My new favorite plug-in, SigMod, is a routing toolbox with various "modules"– Mono, Trim, Phase, DC Offset, Mute/Solo, Switch, Tap, Delay, Mid/Side, Crossover, and Protect– that you can freely combine into signal chains. If you look at these modules as basic features, you'll see that pretty much every modern DAW has all of SigMod's functionality built into the DAW itself in some form or another. But the beauty of SigMod is that it ties all that functionality together into a single window that you can customize to your liking– for each instantiation of the plug-in– so you have the necessary controls right there in front of you for whatever track you're working on.

LC: "Trim the left and right sides of a stereo signal independently"– I've been waiting decades for this function. OMG.

AH: The left-right trim/swap functions alone are worth the $49 price! Cubase/Nuendo can do this within the application, but it requires choosing a certain type of panner, and then holding modifier keys while dragging on the panner. And then you can't easily copy that setting to another track. SigMod makes this kind of thing so dang easy, and you can drag-copy the plug-in's settings between tracks all you like! Plus, SigMod can be used before and/or after other plug-ins to give those other plug-ins all sorts of additional functionality.

JB: Am I missing something, or doesn't the Trim plug-in in Pro Tools do this? You just unlink it, and then choose L or R. I was just doing this over the weekend on some stems, and automating left and right differently, which was confusing but worked.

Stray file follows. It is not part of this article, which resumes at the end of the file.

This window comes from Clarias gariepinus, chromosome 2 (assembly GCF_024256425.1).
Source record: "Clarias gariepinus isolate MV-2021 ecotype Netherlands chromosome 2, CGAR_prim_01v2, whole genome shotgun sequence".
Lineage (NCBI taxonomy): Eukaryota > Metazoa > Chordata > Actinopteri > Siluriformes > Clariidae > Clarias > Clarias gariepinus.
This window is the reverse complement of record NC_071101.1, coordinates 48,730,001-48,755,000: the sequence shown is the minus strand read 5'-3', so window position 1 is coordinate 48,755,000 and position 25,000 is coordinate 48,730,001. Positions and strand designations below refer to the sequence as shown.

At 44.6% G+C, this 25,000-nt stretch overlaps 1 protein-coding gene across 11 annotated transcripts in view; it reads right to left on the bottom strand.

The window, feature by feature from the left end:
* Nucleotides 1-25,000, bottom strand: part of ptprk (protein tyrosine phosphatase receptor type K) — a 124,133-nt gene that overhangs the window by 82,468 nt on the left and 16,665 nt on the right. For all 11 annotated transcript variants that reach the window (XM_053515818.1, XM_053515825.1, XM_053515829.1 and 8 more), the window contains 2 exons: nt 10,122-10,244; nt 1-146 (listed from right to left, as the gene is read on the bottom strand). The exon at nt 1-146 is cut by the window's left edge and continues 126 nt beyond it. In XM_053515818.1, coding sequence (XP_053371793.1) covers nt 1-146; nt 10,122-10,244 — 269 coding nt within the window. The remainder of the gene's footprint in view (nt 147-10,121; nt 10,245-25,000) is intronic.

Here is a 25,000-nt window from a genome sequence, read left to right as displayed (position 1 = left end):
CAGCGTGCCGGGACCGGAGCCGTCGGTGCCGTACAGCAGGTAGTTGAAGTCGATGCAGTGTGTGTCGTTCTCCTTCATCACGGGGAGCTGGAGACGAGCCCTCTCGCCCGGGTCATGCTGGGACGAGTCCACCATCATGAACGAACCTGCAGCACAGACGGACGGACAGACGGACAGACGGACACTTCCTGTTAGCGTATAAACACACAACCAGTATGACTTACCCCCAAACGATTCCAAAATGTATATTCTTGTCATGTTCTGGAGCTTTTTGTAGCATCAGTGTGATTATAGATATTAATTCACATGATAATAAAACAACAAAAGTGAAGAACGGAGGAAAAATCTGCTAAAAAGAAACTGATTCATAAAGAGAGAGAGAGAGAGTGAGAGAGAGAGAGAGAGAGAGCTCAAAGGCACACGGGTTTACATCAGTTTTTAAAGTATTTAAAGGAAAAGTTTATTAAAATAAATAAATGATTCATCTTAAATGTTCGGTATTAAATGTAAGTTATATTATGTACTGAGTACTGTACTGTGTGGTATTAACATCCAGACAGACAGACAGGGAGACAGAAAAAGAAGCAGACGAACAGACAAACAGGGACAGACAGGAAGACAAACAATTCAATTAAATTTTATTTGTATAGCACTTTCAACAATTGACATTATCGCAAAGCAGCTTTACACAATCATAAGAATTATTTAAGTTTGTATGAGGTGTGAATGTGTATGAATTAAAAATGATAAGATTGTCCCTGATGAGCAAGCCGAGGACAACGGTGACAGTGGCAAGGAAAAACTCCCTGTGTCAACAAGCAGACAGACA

AH: I hate the Pro Tools "multi-mono" Trim plug-in. It's clunky that you have to option/alt-click the channel selector to access both channels, and then manage the trims separately in the two windows. The beauty of SigMod is that a single plug-in window, with a super-straightforward, non-skeuomorphic interface, gives you these kinds of controls, plus whatever else controls you need for that instance.

In my case, I record a lot of stuff in stereo, and I want to be able to swap channels easily and trim the L/R channels at the same time. SigMod gives me one window to accomplish both functions. In addition, I sometimes want to adjust the relative timing/delay between the L/R channels, change polarity of one side, and check mono-compatibility – while I'm swapping/trimming the channels – and again, SigMod lets me do that in one window.

SigMod can also be easily configured for more complex operations. Imagine setting up SigMod and its companion Receive plug-in (included with SigMod) as a crossover, sending part of the spectrum to the rest of the plug-in chain that follows SigMod on the same track, and sending the rest of the spectrum to another track to be "Received" and processed differently. This kind of signal flow allows you to implement multi-band compression, for example, with different compressors. Or use SigMod to convert a L/R stereo signal into M/S mode, then process the Mid and Side channels with different plug-in chains. Or in M/S mode, add something like a multi-tap delay to the high frequencies of just the sides, while you add reverb to the lows of the middle– while having mute/solo capability at various points within this matrix. Or use SigMod and Receive together to set up any of your favorite plug-in chains for parallel processing.

I could go on and on about all of the routing tricks you can accomplish with SigMod, but why not visit the NUGEN Audio website to download a demo? SigMod is really effin' cool, and it's a true time-saver – despite it being incredibly simple in concept and operation!

Tape Op is a bi-monthly magazine devoted to the art of record making.

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